The posting below looks at some teaching approaches that have been found to be particularly effective with "at risk" learners. It is from Chapter 2, Common Issues and Practical Solutions to Co-Teaching, in the book, Purposeful Co-Teaching: Real Cases and Effective Strategies, by Greg Conderman, Val Bresnahan, and Theresa Pedersen. Published by Corwin Press, A SAGE Company, 2455 Teller Road, Thousand Oaks, California 91320. [www.corwinpress.com] Copyright © 2009 by Corwin Press. All rights reserved. Reprinted with permission.
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Effective Teaching Behaviors
Several research-based teaching behaviors or presentation techniques have been found to be effective for all students at all levels, but especially for learners considered at risk.
Teach for Understanding Rather Than Exposure
One principle is to teach for understanding rather than exposure. This powerful phrase - 6 words and 12 syllables - is contrary to the way in which many teachers conduct lessons. This phrase holds the secret to successful teaching in both the traditional and co-teaching models. Often, teachers teach for exposure rather than in-depth understanding. To teach for understanding, teachers reduce textbook information to a few areas of critical understanding and design and present instruction around big ideas. Teachers can ask themselves questions such as "If my students only take one idea away from this unit, what would that be?" "What do I want them to remember ten years from now?" "What am I teaching that has universal application?" "What key concepts do I need to cover in depth?" and "How can I relate these key concepts to other lessons I have taught or to other disciplines?"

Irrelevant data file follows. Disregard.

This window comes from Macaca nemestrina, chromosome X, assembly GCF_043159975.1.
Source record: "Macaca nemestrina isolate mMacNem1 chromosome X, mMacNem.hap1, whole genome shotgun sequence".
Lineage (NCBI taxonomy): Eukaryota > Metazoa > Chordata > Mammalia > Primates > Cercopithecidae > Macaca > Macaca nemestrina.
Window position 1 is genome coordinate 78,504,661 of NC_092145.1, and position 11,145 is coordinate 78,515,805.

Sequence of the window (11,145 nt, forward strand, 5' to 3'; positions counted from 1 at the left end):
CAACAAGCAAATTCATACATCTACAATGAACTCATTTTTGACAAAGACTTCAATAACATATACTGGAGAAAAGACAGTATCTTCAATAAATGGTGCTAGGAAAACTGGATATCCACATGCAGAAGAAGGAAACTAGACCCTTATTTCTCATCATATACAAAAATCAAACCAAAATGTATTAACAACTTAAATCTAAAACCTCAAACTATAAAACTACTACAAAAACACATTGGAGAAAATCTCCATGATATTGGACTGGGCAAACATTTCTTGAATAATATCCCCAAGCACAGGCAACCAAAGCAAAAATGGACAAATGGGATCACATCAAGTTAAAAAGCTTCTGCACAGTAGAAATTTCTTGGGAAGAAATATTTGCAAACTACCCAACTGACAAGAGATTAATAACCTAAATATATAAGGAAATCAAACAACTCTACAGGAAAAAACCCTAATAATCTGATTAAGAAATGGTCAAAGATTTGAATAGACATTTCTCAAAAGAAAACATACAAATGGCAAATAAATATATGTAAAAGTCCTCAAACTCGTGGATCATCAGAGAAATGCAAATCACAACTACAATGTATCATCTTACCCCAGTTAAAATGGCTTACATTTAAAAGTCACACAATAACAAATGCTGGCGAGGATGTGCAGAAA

Determining big ideas helps you communicate your lesson's objectives with your co-teacher. In addition to providing a clear objective for co-teaching, determining big ideas is essential in planning lessons to accommodate the wide diversity within today's classroom.
Another effective teaching behavior is to use explicit instruction. After determining big ideas, share them with students and repeat them often. Start each lesson by telling students what they are going to learn, the rationale, and how new material is connected to what they have learned before. Always tell students exactly what you expect of them in terms they can understand. If you assign a final product, provide a good model for example before students begin working. Designing a rubric is a good way to be explicit about the range of your expectations. Apply the rubric to several models of student work within a range; keep the models in front of students, so they can compare their work against a standard; and refer to the models often while students complete the project.
A third effective model is called scaffolded instruction. Here, you provide students with ongoing support as needed, but you gradually reduce the level of help you provide as students demonstrate competence in working independently. The three stages of scaffolding are as follows:
1. Teacher modelling or "watch me do it." At this beginning stage, the teacher shows and tells students what to do while demonstrating. Usually the teacher uses words such as "First, I will...; next, I will...; finally, I will..." Teacher think-alouds are effective in demonstrating expectations.
2. Teacher and student together. At this intermediate stage, the teacher provides assistance for students, gradually reducing teacher involvement as students gain proficiency. In this stage, teachers may say, "Now, you do it with me," or "Let's do this together."
3. Student alone. At this final stage, the student performs the activity independently under the teacher's guidance.